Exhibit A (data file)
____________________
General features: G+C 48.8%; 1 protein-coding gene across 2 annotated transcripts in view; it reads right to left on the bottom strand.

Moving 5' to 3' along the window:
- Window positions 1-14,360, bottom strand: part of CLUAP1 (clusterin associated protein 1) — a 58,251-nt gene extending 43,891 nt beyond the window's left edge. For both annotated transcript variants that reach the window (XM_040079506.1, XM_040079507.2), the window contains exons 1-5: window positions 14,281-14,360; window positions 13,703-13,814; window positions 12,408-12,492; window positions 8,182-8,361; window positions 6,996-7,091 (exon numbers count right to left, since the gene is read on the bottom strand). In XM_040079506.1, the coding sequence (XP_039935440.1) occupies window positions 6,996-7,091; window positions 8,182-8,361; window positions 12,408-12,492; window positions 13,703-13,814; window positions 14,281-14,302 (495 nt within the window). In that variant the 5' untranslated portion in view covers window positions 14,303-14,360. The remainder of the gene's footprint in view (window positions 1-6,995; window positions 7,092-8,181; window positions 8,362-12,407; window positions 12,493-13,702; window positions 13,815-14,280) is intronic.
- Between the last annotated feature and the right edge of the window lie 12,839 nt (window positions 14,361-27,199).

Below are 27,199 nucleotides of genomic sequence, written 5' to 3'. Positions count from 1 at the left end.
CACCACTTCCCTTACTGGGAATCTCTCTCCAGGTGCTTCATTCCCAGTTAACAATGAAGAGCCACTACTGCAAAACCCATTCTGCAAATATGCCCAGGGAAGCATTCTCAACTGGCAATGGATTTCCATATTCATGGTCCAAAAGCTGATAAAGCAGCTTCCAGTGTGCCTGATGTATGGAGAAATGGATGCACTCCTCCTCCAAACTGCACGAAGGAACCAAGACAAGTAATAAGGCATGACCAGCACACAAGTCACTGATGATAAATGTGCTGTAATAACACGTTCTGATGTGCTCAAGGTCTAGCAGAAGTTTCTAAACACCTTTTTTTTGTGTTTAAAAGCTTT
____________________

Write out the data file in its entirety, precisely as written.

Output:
General features: G+C 48.8%; 1 protein-coding gene across 2 annotated transcripts in view; it reads right to left on the bottom strand.

Moving 5' to 3' along the window:
- Window positions 1-14,360, bottom strand: part of CLUAP1 (clusterin associated protein 1) — a 58,251-nt gene extending 43,891 nt beyond the window's left edge. For both annotated transcript variants that reach the window (XM_040079506.1, XM_040079507.2), the window contains exons 1-5: window positions 14,281-14,360; window positions 13,703-13,814; window positions 12,408-12,492; window positions 8,182-8,361; window positions 6,996-7,091 (exon numbers count right to left, since the gene is read on the bottom strand). In XM_040079506.1, the coding sequence (XP_039935440.1) occupies window positions 6,996-7,091; window positions 8,182-8,361; window positions 12,408-12,492; window positions 13,703-13,814; window positions 14,281-14,302 (495 nt within the window). In that variant the 5' untranslated portion in view covers window positions 14,303-14,360. The remainder of the gene's footprint in view (window positions 1-6,995; window positions 7,092-8,181; window positions 8,362-12,407; window positions 12,493-13,702; window positions 13,815-14,280) is intronic.
- Between the last annotated feature and the right edge of the window lie 12,839 nt (window positions 14,361-27,199).

Below are 27,199 nucleotides of genomic sequence, written 5' to 3'. Positions count from 1 at the left end.
CACCACTTCCCTTACTGGGAATCTCTCTCCAGGTGCTTCATTCCCAGTTAACAATGAAGAGCCACTACTGCAAAACCCATTCTGCAAATATGCCCAGGGAAGCATTCTCAACTGGCAATGGATTTCCATATTCATGGTCCAAAAGCTGATAAAGCAGCTTCCAGTGTGCCTGATGTATGGAGAAATGGATGCACTCCTCCTCCAAACTGCACGAAGGAACCAAGACAAGTAATAAGGCATGACCAGCACACAAGTCACTGATGATAAATGTGCTGTAATAACACGTTCTGATGTGCTCAAGGTCTAGCAGAAGTTTCTAAACACCTTTTTTTTGTGTTTAAAAGCTTT